Exposure to cold, rain, and snow can cause health problems for our dogs, such as hypothermia. Learn how heat loss affects your pet, the symptoms of hypothermia, and how to treat and prevent it.

Meteorological phenomena such as the storm Filomena and the frosts that have occurred in the days after the significant snowfall can constitute a risk for your pet. 

So it is essential to know the warning signs that indicate that the dog is losing heat and how you should take action to protect yourself from possible hypothermia and its consequences.

The first thing you should know is that the average temperature in dogs ranges between 37.5 ° C and 39.2 ° C, and the drop in body temperature below these physiological values ​​is called hypothermia. This situation can be dangerous for your health if it is not detected and solved in time.

Causes and Risk Factors of Hypothermia in Dogs

Dogs are warm-blooded animals, i.e., they can regulate their body temperature to keep it constant. The balance between the production of heat and its loss –what is known as thermoregulation– is achieved thanks to the action of the hypothalamus, which acts as a thermostat. Still, any situation that causes loss of heat or a decrease in its generation or alters the thermoregulatory capacity of the animal’s body can lead to a state of hypothermia.

We can classify hypothermia based on its origin:

  • Primary hypothermia: caused by heat loss due to prolonged exposure to low temperatures, especially in very cold or rainy climates. Animals lose heat from the body to the air (convection) or objects in contact with the skin (conduction).           
  • Secondary hypothermia: due to a failure in the production of heat or thermoregulation due to the action of anaesthetic drugs, surgical interventions, trauma, or diseases (kidney failure, alterations in the central nervous system, thromboembolism).

In addition, depending on its severity, hypothermia in dogs can be classified as mild, moderate, severe and profound, or critical.

The main risk factors that predispose dogs to hypothermia are:

  • Age:  puppies or older dogs (over ten years old).
  • Breed: short-haired and small-sized breeds, such as the Chihuahua.
  • Way of life: guard and defence, sledge or rescue dogs that spend a lot of time outdoors or in adverse weather conditions.
  • Diseases: hypothyroidism, kidney failure, hypoadrenocorticism.

How cold can a dog take according to its breed and size?

The risk dogs run when exposed to frigid temperatures depends on their breed and size. For example, the General Directorate of Animal Rights of the Government of Spain has published a climatic safety scale for dogs created by veterinarians from Tufts University, which determines the minimum temperature that dogs can withstand based on their size and breed.

The conclusion reached by these experts is that larger breeds are better prepared to withstand the cold and that while temperatures ranging between -1 ºC and four ºC would already pose “a risk” for certain species of small dogs and medium, in the case of the largest, this limit is between -4 ºC and one ºC.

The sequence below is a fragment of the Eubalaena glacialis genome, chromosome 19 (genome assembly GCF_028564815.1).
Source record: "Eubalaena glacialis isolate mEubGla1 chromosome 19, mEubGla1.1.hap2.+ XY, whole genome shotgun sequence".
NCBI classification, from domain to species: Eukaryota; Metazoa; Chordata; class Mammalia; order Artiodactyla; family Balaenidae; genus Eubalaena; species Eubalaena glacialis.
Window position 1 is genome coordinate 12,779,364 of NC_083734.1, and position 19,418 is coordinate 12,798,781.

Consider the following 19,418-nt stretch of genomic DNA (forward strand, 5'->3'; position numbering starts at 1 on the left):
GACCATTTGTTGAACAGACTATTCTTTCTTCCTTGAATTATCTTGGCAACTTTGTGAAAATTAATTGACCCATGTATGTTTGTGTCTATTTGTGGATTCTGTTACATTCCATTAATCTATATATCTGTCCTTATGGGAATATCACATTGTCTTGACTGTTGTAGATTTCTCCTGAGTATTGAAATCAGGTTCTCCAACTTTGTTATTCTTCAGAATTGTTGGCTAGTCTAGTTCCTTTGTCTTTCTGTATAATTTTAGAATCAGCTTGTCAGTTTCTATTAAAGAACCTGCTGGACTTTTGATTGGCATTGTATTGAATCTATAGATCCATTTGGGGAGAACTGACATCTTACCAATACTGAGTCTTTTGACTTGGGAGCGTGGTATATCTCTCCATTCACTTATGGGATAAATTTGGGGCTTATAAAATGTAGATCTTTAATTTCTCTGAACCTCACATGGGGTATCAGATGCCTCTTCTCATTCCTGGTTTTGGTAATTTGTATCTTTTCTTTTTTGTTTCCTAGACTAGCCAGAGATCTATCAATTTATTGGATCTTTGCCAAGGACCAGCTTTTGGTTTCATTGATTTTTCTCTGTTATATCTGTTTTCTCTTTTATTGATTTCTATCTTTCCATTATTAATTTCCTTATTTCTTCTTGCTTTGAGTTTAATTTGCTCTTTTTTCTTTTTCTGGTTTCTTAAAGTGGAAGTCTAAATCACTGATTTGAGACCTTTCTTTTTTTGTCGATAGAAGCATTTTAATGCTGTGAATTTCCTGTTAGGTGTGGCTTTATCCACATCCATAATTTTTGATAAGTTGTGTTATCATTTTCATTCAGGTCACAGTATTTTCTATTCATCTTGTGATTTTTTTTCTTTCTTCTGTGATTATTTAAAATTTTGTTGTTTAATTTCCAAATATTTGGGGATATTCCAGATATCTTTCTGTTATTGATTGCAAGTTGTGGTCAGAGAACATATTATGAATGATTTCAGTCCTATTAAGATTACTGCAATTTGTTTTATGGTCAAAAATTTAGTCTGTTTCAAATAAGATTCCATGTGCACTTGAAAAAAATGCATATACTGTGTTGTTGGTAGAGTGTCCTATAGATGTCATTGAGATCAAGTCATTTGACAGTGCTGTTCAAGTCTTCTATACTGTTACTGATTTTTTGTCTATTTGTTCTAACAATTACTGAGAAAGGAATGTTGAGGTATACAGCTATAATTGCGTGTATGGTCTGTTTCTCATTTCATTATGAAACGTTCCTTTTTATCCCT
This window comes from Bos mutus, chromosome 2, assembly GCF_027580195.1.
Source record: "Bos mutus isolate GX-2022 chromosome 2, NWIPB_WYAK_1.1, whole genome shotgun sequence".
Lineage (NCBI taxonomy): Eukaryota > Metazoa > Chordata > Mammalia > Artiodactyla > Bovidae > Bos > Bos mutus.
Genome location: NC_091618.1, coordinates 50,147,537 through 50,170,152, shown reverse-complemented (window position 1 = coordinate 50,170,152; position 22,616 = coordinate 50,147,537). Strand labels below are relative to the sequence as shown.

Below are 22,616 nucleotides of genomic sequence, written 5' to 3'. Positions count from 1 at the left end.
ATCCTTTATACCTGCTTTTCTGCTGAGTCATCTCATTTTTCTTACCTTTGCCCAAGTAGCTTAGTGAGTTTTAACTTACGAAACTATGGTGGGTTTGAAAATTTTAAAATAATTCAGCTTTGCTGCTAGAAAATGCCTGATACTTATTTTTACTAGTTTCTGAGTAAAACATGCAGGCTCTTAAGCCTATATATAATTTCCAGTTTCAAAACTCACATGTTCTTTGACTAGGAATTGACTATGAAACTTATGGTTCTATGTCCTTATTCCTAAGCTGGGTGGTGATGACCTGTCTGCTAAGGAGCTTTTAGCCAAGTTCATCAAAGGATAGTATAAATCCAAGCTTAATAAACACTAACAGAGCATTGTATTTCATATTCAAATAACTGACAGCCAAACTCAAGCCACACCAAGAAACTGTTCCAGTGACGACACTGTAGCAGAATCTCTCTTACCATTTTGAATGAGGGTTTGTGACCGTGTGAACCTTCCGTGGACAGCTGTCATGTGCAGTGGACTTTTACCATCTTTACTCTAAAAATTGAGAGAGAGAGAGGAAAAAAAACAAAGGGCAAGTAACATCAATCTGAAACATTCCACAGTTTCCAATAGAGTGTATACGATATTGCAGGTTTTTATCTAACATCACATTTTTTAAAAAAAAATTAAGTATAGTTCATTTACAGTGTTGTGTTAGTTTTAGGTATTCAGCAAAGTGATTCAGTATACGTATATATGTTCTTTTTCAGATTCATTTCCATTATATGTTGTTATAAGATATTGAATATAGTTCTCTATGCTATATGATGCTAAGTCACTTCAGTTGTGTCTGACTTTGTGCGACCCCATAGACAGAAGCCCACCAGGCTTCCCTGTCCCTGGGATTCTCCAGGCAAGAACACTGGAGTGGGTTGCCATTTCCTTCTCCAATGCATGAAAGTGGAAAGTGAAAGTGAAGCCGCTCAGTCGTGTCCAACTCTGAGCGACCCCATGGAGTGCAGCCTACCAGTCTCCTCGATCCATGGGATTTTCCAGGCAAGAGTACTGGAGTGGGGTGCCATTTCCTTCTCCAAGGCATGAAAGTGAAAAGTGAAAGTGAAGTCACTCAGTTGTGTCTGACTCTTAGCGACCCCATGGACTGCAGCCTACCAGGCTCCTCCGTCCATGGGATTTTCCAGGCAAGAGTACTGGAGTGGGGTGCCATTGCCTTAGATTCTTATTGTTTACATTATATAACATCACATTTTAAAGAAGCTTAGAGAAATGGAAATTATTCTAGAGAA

They consider the “potentially dangerous climate” to be -4ºC for small dogs, between -4ºC and -9ºC for medium dogs, and -9ºC for large dogs. Temperatures below -6 ° C would be “critical” for small dogs, and the same applies to medium and large dogs exposed to -12 ° C.

When these conditions occur, animals should only stay outside for the necessary time to relieve themselves. Therefore, extreme precautions should monitor their condition while away from home and keep them warm.

Hypothermia in the dog

Symptoms of hypothermia in the dog and diagnosis

To understand how they occur and the symptoms that warn that a dog suffers from hypothermia, it is essential to know how the thermoregulatory mechanisms work in hypothermia in these animals. For example, when the temperature receptors located in the skin, abdominal organs, and blood vessels of the dog detect a drop in temperature, they signal the hypothalamus to compensate for the situation by producing heat.

First, the peripheral blood vessels that supply the outermost parts of the body contract. In this way, circulation is redirected to essential organs, such as the brain, heart, and liver, to continue to function. Second, muscle activity and metabolic rate are increased to generate calories. In addition, the hair stands on end (piloerection) to create a layer of hot air that insulates the skin.

Signs of hypothermia in the dog

In the initial stages, the dog will try to compensate for the situation by increasing muscle activity, which we will detect as tremors and chills, and piloerection, but this only works for a few hours, since this effort will end the energy reserves and the animal will present exhaustion, prostration, and hypoglycemia.

In addition, we will observe pale mucosa due to peripheral vasoconstriction. If hypothermia persists, a decrease in breaths per minute and cardiac arrhythmias will occur.

In the deep or critical phase of hypothermia, the animal will lose consciousness, multi-organ damage will occur and eventually die.

Diagnosis of hypothermia and assessment of the animal’s condition

Suppose we perceive tremors, piloerection, pale mucous membranes, or prostration in our dog. In that case, we must take the rectal temperature with a standard thermometer, preferably with a flexible tip, to check for hypothermia. If it is mild, we can warm the animal ourselves, but if it is moderate or severe, we must shelter it and contact the emergency veterinarian.

The veterinary professional will carry out blood tests to assess if there is damage to the internal organs, an electrocardiogram to monitor cardiac arrhythmias, and take blood pressure before starting to apply the most appropriate treatment depending on the severity of the pet’s condition.